Thursday June 28, 2pm, room 110
Hayato Motohashi (YITP, Kyoto University) : Constructing degenerate higher-order theories
Scalar-tensor theories serve models for inflation and dark energy. Many efforts have been made recently for constructing the most general scalar-tensor theories with higher-order derivatives in their Lagrangian. Since higher-derivative theories are often associated with Ostrogradsky ghost which causes unbounded Hamiltonian, it is important to clarify how to evade it. In this talk, I will explain construction of healthy degenerate theories with higher-order derivatives which circumvent Ostrogradsky ghost. The method also allows us to construct ghost-free theories with derivatives higher than second order in Lagrangian.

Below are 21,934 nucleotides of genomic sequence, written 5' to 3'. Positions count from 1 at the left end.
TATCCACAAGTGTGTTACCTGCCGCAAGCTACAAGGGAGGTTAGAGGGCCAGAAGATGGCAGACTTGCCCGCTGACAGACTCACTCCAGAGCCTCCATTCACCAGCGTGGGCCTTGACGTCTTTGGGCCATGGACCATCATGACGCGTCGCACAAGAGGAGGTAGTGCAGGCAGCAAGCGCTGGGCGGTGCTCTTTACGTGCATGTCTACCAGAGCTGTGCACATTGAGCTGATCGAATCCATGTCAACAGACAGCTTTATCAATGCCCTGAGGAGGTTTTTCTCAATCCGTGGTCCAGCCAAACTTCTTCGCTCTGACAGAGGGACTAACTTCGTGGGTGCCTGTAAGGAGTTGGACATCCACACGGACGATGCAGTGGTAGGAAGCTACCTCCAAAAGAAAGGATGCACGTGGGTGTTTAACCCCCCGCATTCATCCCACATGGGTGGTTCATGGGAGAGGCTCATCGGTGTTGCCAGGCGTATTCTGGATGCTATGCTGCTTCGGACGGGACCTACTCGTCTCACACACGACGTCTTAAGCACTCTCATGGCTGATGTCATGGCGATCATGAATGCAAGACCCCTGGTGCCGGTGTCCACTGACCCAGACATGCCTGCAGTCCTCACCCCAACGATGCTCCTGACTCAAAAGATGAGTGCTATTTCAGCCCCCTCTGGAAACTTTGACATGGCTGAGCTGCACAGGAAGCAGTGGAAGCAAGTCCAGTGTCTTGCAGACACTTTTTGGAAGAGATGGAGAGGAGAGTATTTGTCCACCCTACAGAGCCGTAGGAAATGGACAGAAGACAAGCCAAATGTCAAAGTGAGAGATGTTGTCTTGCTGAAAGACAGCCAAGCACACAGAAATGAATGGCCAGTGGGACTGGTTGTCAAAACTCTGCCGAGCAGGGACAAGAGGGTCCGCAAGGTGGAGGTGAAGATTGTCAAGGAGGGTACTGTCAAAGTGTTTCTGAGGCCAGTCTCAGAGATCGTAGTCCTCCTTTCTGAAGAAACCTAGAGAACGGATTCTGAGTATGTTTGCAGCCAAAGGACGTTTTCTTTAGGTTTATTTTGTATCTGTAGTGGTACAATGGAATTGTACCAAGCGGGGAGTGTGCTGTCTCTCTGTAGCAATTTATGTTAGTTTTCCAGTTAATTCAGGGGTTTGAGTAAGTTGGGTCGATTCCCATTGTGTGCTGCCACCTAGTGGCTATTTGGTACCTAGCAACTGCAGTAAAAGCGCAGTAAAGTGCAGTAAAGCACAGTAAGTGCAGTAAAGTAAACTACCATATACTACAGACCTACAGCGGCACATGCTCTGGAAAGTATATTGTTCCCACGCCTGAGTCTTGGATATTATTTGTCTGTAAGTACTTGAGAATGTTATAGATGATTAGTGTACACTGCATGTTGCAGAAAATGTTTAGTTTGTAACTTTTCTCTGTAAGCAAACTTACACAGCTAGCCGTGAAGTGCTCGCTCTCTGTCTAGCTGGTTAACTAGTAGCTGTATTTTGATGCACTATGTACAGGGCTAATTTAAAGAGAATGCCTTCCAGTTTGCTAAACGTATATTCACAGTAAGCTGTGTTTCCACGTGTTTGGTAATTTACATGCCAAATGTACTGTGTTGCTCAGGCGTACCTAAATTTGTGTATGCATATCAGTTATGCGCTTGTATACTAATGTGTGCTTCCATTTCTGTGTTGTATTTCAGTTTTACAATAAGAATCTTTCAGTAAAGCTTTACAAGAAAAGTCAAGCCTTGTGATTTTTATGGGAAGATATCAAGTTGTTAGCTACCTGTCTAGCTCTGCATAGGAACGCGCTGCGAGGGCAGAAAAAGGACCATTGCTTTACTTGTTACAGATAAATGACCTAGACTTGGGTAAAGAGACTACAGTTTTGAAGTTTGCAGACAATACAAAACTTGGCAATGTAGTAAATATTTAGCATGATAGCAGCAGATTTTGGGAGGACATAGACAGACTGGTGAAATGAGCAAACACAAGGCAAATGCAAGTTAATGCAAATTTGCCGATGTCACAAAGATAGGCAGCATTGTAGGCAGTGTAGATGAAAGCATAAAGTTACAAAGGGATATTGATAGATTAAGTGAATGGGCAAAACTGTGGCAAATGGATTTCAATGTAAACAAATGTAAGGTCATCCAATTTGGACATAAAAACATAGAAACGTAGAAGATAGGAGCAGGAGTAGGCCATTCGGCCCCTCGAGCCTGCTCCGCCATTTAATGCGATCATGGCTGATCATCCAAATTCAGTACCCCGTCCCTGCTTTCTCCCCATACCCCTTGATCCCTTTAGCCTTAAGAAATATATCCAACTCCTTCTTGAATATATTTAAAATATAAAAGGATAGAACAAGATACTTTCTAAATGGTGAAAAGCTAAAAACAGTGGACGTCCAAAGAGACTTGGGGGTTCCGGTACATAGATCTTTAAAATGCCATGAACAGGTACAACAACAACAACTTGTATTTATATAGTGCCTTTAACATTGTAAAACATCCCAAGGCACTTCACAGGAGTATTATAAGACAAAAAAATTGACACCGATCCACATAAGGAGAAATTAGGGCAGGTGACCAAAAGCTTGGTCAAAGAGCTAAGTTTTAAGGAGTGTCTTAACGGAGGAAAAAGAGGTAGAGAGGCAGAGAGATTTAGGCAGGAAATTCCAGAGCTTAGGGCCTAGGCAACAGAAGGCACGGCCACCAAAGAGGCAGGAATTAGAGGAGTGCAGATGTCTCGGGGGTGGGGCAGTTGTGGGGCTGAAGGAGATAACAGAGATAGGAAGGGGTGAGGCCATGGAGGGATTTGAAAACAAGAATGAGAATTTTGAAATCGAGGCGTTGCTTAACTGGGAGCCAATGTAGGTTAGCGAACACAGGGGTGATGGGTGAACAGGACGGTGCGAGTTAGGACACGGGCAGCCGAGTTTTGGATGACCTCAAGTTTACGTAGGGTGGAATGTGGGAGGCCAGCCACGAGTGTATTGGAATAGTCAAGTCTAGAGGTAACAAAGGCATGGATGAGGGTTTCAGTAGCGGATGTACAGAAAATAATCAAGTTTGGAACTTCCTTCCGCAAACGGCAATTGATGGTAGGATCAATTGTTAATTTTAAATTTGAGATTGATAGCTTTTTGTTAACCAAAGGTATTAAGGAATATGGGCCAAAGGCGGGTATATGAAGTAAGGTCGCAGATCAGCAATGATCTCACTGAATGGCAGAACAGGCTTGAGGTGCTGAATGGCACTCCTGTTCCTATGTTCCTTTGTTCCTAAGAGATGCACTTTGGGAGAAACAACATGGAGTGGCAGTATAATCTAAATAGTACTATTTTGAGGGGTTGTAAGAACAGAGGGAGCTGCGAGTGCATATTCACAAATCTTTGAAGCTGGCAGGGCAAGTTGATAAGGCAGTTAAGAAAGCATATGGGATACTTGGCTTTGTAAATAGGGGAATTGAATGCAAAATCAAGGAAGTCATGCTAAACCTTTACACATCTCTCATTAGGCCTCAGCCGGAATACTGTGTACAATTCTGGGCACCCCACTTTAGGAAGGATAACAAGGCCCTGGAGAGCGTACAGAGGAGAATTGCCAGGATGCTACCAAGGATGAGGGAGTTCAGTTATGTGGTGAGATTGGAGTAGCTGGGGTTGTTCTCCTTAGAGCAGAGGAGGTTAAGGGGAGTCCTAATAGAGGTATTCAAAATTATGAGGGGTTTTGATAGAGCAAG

Tuesday July 3, 4pm (Note unusual date and time), room 110
Antoinio Padilla (U of Nottingham) : Nonlinear clockwork gravity and the electroweak hierarchy
Thursday July 5, 2pm, room 110
Alexander Vikman (Inst. of Physics Prague) : TBA
Thursday May 17, 2pm, room 110
Marios Petropoulos (CPHT, Ecole Polytechnique) : Carrollian fluids and holographic applications
General-covariant Galilean or Carrollian hydrodynamics can be reached starting with relativistic fluids observed from either Zermelo or Randers-Papapetrou frames, at infinite or vanishing velocity of light. I will focus on the latter case, display the general equations and describe the paramount role of Carrollian fluids in flat holography : duals of Ricci-flat spacetimes in the sense of fluid/gravity correspondence are Carrollian fluids defined at null infinity. The reconstruction of asymptotically flat Robinson-Trautman or Kerr-Taub-NUT families from Carrollian hydrodynamics illustrate these results.